A new CNN piece examines the history of no-fault divorce, asking the very good question: "Why do some conservatives want to get rid of it?" Because that is a thing now. As Republican-controlled state legislatures take steps to effectively ban abortion and birth control alike, a portion of the same movement has been giving the side-eye to getting rid of no-fault divorce laws.
The "issue," if one can call it that, is getting more attention because House Republicans decided on a certified full-tilt godbotherer to be the new speaker of the House, and that godbotherer has very strong opinions on the matter.
Newly minted House Speaker Mike Johnson has been a vocal opponent of no-fault divorce, which allows couples to obtain a divorce without proving fault — and without both parties agreeing to the split. In a 2016 sermon, he claimed it turned the United States into a “completely amoral society.”
No-fault divorce has been with us for a mere half-century; like Roe v. Wade, it dates back to a time when married American women couldn't open their own bank accounts without a husband's permission, much less divorce an abusive spouse without being wrung through a legal system designed to protect the abusers.
But no-fault divorce has been an unalloyed good. No, really: As the CNN story explains, a new framework for divorces that requires no proof of adultery, abuse, or other wrongdoing simplifies the process, reduces trauma (including for the children,) and avoids the need for couples to come up with fraudulent reasons for a divorce that both parties want. But mostly, it's had a dramatic impact on household violence.
Since 1969, studies have shown no-fault divorce correlates with a reduction in female suicides and a reduction in intimate partner violence. A 2004 paper by economists Betsey Stevenson and Justin Wolvers found an 8 to 16% decrease in female suicides after states enacted no-fault divorce laws. They also noted a roughly 30% decrease in intimate partner violence among both women and men, and a 10% drop in women murdered by their partners.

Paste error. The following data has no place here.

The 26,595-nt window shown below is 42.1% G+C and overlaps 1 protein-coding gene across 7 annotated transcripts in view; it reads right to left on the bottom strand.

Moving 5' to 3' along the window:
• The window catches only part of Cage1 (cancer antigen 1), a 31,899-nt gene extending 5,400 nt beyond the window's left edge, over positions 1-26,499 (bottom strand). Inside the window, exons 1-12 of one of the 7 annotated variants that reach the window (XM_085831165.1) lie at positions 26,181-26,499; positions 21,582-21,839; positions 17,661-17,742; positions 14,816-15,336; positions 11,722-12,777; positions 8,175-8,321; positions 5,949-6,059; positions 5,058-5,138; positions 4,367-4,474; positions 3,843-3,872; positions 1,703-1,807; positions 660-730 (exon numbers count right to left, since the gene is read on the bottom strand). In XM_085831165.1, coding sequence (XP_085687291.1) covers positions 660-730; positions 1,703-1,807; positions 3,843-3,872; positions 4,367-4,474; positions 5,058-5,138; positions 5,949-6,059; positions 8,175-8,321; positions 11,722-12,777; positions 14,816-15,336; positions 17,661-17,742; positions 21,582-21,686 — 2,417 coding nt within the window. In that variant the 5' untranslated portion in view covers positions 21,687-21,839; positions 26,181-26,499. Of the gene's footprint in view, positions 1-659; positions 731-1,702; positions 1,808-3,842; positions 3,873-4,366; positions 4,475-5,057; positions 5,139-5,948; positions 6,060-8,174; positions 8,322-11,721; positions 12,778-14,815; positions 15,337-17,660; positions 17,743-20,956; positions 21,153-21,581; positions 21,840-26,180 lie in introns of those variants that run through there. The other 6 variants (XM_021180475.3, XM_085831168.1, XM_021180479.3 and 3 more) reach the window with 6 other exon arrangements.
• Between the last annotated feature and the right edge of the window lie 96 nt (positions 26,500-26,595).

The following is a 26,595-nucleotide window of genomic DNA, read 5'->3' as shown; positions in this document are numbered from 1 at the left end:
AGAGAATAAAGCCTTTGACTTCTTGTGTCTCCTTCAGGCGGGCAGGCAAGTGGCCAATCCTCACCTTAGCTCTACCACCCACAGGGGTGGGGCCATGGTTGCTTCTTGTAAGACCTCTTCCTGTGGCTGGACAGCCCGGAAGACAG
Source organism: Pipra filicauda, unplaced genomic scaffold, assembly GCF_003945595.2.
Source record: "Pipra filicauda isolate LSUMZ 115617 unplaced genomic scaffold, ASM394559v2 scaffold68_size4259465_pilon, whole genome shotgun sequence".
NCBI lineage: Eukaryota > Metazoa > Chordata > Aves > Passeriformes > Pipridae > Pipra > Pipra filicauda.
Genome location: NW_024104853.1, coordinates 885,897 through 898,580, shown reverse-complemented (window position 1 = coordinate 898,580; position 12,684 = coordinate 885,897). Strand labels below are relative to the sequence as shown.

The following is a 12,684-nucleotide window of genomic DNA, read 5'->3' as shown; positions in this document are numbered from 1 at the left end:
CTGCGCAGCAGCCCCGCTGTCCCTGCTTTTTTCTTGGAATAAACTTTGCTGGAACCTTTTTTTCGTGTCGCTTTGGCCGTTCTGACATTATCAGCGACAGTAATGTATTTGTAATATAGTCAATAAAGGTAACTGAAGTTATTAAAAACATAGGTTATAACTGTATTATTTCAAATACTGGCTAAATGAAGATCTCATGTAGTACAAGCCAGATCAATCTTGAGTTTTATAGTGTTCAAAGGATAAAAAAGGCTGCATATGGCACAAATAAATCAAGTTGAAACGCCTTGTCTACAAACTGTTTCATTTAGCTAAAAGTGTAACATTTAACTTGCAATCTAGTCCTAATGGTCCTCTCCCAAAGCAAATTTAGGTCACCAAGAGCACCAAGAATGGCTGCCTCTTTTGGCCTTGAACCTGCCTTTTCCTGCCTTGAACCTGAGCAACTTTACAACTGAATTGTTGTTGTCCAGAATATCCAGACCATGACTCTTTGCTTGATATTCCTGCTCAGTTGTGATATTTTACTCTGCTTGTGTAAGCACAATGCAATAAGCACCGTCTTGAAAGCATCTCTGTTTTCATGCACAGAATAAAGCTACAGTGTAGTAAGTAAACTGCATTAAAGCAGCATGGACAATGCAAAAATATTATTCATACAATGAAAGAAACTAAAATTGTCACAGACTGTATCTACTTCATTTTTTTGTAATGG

So there you go: It turns out that misogynistic, racist European assholes did not perfect human governance back in the 16th and 17th centuries, in their spare time between bloodlettings and witch hunts.
Unless, of course, you don't want to let victims get out of abusive marriages?
Yup—there's the catch. What CNN doesn't do a good job of explaining is the question implicit in the title: Why do religious conservatives want to do away with no-fault divorce laws? There’s no answer that isn’t premised entirely on abstraction and hand-waving.
We get the raving of some fringe figure muttering about "defendants" in divorces being "deprived of life, liberty and property without due process" and that's just pointless gibberish, right there. But the only real explanation we get is that some believe "unilateral divorce degrades the American family unit," and that "Some conservative Christians in particular have fought against no-fault divorce because they believe that divorce is unbiblical and marriage ordained by God."
Okay. So ... don't get one, then? How is this a problem for the rest of us?
We have established a system in this country by which you are free to declare anything you want to be biblical or unbiblical—and you can go absolutely nuts with that, if you're willing to live with the looks you'll get. But your own little spittle-flecked declarations are not supposed to infringe on anyone else's right to tell you to Actually, Fuck Off With That.